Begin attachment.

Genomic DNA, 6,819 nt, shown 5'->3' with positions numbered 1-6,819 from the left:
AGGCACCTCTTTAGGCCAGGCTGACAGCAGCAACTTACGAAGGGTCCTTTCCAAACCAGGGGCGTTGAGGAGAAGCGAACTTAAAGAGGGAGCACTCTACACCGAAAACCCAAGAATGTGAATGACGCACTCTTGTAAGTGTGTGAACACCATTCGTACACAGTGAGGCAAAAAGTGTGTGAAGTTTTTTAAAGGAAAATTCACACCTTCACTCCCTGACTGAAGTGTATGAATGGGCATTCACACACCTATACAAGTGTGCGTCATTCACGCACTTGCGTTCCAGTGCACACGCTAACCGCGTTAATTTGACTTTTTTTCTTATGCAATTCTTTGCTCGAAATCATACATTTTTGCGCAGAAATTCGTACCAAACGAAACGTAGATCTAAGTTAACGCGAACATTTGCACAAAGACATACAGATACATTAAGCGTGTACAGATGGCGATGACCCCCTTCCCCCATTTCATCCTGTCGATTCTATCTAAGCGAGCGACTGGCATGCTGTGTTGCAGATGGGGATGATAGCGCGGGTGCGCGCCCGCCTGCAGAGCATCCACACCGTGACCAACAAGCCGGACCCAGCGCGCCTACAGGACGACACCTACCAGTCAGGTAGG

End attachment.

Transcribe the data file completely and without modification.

Genomic DNA, 6,819 nt, shown 5'->3' with positions numbered 1-6,819 from the left:
AGGCACCTCTTTAGGCCAGGCTGACAGCAGCAACTTACGAAGGGTCCTTTCCAAACCAGGGGCGTTGAGGAGAAGCGAACTTAAAGAGGGAGCACTCTACACCGAAAACCCAAGAATGTGAATGACGCACTCTTGTAAGTGTGTGAACACCATTCGTACACAGTGAGGCAAAAAGTGTGTGAAGTTTTTTAAAGGAAAATTCACACCTTCACTCCCTGACTGAAGTGTATGAATGGGCATTCACACACCTATACAAGTGTGCGTCATTCACGCACTTGCGTTCCAGTGCACACGCTAACCGCGTTAATTTGACTTTTTTTCTTATGCAATTCTTTGCTCGAAATCATACATTTTTGCGCAGAAATTCGTACCAAACGAAACGTAGATCTAAGTTAACGCGAACATTTGCACAAAGACATACAGATACATTAAGCGTGTACAGATGGCGATGACCCCCTTCCCCCATTTCATCCTGTCGATTCTATCTAAGCGAGCGACTGGCATGCTGTGTTGCAGATGGGGATGATAGCGCGGGTGCGCGCCCGCCTGCAGAGCATCCACACCGTGACCAACAAGCCGGACCCAGCGCGCCTACAGGACGACACCTACCAGTCAGGTAGG